The best advice is to work on yourself first so that you set a shining example for your children (honesty, kindness, patience, calmness, and whatever other traits you feel are important). While you want to be on good terms with your teenager, you know that parenting isn't a popularity contest. Your teen already has friends, and although you can decide to be a friendly parent, you're still the parent. Don't let your job, shopping, friends, Internet surfing, etc., prevent you from being available when your teenager wants to talk, even though it might be inconvenient. Focus on what your teen says and don't jump in with advice. If your teenagers share information about a problem, don't yell at them. Try to stay calm and talk to them about suggestions to solve the problem. You're the adult and you've got more experience and wisdom than your teens, but you have to hear them out first.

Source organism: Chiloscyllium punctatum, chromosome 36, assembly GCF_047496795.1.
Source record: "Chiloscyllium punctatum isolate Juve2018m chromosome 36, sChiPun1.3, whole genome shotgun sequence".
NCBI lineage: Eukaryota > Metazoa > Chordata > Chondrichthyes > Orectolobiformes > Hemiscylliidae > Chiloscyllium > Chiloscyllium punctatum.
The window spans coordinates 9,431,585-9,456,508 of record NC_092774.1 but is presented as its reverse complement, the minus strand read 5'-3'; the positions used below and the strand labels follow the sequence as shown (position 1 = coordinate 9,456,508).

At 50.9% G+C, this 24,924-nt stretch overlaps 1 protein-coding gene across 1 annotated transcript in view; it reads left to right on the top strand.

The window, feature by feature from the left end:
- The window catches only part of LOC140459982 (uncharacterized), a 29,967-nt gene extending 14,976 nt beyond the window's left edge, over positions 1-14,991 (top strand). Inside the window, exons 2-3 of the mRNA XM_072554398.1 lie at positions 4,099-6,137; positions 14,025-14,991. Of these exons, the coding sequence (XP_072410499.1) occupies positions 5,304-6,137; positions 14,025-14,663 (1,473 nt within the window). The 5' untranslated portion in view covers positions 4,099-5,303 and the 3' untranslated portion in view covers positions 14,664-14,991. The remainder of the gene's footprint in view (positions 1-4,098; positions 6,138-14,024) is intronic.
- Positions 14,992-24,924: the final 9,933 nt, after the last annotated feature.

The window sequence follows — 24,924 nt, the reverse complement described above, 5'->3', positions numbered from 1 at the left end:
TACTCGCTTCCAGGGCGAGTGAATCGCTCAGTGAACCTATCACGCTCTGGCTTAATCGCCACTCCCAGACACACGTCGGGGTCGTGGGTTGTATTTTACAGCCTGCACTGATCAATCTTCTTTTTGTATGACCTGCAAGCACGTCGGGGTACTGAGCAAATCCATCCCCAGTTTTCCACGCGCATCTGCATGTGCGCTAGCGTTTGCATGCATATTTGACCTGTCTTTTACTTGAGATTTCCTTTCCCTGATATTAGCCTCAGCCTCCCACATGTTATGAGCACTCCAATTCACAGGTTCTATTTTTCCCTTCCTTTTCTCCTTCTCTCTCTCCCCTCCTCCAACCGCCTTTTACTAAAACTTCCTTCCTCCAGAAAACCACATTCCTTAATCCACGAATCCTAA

One of your goals in raising teenagers is that they'll grow into responsible adults. Hopefully you worked toward this goal when they were children, and encouraged them to take care of their own belongings; but now that they're teenagers, you can take another step back. Allow your teen to schedule his appointments or arrange her babysitting schedule. Realize that peers are very important to teens and try to make sure that the friends with whom your teen hangs out are stable, decent human beings.
When you have something important to say, especially when it concerns your values, don't be afraid to mention it a number of times (but keep it short; no one likes a lecture). Even if you're sure that your teen is tuning out, your words are inscribed in the hard disk in his head. Finally, remember that minor issues don't have to turn into fights. You can ignore a lot of what bothers you about your teen's behavior, too.